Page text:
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Parties say they knew of UN paper at Crans-Montana


The government on Wednesday deflected questions over why the UN chief would have submitted a paper on a monitoring mechanism for implementation of a Cyprus solution if discussion on abolishing security and guarantees was already heading downhill during the Crans-Montana dinner.

Asked the question in an interview with Cybc, government spokesman Nicos Christodoulides said that would be a better question for the UN.

“We did not come to an agreement [on security and guarantees] in order for us to move to the next stage which would be the mechanism for implementing the solution. Only our side and the Greek foreign minister commented on this document,” he said.

The document, whose existence was revealed earlier in the week by Greek Foreign Minister Nicos Kotzias, mooted the replacement of the 1960 Treaty of Guarantee and the intervention rights of Cyprus’ guarantor powers with a UN-enforced mechanism for the implementation of a solution.

On Tuesday, President Nicos Anastasiades came under heavy fire from Akel for not disclosing it to the National Council, either then or since, though the government and Disy both said they had been told about it in Crans-Montana. Two more of the opposition parties also seemed to confirm this account on Wednesday.

Diko leader Nicolas Papadopoulos told Politis radio the document was touched on in the presence of Kotzias, who also made reference to it at the time.

Papadopoulos said he himself had even sent a letter to Anastasiades after that concerning its contents for which he was still awaiting a response.

Akel leader Andros Kyprianou told the same station: “We are not idiots,” and added that nothing was said about the document during the briefing of the members of the National Council in Crans-Montana.

The government spokesman said the document was only tabled by UN chief Antonio Guterres an hour into the Crans-Montana dinner. He said the Greek Cypriot side had been given a copy before that was passed to members of the negotiating team to discuss, and from there to the National Council.

“Unfortunately, the meeting did not produce an extensive follow-up because of the continuation of discussions focused on the security and guarantees until dinner,” he said. “And might I remind everyone that this idea was put on the table by our side long before Crans-Montana,” he added.

Citizens Alliance leader Giorgos Lillikas, when asked about it on Wednesday appeared to offer a plausible explanation, saying: “The truth is somewhere in the middle.”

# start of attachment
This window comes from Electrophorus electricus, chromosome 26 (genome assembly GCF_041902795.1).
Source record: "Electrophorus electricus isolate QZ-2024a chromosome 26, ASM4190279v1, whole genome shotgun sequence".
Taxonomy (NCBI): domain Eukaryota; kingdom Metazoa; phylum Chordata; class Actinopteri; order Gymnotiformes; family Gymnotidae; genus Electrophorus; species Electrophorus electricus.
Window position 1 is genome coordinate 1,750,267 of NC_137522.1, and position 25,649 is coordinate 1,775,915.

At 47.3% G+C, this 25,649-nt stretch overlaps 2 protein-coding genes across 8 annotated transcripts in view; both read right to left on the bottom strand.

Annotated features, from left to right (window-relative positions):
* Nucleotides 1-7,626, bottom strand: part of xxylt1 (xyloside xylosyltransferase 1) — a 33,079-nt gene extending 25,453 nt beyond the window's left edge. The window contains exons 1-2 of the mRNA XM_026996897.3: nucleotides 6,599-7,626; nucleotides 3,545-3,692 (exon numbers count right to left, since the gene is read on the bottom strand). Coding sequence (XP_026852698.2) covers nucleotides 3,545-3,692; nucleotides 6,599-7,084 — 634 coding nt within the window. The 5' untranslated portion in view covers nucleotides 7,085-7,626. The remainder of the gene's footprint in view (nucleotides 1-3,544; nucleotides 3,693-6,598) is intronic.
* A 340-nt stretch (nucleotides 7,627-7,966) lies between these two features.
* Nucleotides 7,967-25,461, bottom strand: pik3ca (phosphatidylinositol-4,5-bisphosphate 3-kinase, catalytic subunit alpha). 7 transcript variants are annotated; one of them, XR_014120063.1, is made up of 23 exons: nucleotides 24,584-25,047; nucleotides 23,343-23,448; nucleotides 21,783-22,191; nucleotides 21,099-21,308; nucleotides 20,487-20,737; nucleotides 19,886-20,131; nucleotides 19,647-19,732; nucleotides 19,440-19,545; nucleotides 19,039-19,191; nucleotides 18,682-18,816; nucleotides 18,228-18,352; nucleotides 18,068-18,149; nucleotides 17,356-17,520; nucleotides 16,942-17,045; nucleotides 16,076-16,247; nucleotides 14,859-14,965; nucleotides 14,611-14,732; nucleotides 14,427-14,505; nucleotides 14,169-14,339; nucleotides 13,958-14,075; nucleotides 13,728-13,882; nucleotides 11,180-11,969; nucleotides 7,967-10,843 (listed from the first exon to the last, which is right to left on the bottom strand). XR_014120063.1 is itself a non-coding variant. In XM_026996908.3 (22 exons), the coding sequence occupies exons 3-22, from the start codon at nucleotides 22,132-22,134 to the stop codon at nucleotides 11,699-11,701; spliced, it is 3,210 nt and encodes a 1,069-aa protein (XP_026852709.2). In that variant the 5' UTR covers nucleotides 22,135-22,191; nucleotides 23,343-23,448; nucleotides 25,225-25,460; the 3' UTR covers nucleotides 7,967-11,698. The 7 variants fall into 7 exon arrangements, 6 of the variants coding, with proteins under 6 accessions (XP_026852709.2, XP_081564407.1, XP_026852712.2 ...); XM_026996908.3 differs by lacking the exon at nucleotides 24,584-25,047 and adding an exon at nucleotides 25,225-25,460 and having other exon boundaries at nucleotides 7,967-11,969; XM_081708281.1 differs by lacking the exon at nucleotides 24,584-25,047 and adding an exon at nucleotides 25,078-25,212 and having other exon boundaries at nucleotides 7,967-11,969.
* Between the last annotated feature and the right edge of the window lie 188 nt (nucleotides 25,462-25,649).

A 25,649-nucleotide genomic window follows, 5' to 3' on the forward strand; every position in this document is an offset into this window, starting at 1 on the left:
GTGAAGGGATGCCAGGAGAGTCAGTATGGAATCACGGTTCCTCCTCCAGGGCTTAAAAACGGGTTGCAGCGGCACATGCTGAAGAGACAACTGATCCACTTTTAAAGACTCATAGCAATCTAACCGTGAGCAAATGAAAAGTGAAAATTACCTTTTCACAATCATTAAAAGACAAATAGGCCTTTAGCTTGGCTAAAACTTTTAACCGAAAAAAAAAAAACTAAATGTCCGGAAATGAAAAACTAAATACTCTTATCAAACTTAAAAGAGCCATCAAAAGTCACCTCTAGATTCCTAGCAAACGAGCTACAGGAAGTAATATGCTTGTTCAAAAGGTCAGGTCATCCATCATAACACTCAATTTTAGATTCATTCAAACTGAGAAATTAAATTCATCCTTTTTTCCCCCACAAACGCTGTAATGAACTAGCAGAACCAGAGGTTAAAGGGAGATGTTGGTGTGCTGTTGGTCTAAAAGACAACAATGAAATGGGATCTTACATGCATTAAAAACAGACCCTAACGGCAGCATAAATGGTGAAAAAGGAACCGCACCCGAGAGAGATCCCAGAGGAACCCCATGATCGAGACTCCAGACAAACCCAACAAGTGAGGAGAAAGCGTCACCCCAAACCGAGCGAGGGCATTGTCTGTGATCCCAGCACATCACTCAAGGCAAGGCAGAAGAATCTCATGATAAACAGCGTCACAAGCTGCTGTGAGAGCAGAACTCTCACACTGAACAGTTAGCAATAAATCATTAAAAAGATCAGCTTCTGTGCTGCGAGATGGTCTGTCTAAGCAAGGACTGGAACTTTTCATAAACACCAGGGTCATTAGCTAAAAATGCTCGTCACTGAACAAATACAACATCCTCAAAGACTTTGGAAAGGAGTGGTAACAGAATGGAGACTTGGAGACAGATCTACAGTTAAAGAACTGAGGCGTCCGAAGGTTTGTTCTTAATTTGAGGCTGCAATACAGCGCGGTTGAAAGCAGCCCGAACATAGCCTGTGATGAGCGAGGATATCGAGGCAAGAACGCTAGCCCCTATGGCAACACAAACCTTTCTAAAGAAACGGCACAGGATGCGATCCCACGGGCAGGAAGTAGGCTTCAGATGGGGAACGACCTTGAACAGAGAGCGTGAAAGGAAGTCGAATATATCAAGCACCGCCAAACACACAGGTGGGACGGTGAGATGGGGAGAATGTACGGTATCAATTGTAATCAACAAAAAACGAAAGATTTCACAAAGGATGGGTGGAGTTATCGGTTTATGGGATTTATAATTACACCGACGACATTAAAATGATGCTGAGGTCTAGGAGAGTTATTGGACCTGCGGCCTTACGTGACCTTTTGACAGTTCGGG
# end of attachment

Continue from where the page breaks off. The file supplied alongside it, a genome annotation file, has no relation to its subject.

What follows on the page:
References may have been made at the National Council, he said, “but since no documents were provided to be studied by the parties, it is reasonable to have this confusion.”

The government spokesman in his comments to Cybc insisted everyone was informed and this had now been confirmed by other party leaders. “Some may not remember it because there was no extensive discussion. The discussion [at the National Council] focused on the UN framework document and Turkey’s positions on security and guarantees,” he said.

On Wednesday, the row over the document degenerated into a wider spat between Akel and the government, which accused the party of electioneering.

Akel spokesman Stefanos Stefanou appeared to redirect the issue without further mentioning the National Council, but questioning why Anastasiades did not insist on discussing the document at the Crans-Montana dinner.

He said the fact that Guterres had tabled it at all meant that discussions at the dinner had not been exhausted.

“The excuse given by Mr Anastasiades is that there were tensions… but he failed to use every opportunity to compel Turkey to discuss this issue or be exposed,” Stefanou said, wondering whether this was why Anastasiades had tried “to conceal the existence of the document and its contents”.

A statement from the presidential palace in response said: “Akel insists on blaming President Anastasiades for the collapse in Crans-Montana for pre-election reasons, disregarding the consequences on our national issue.”





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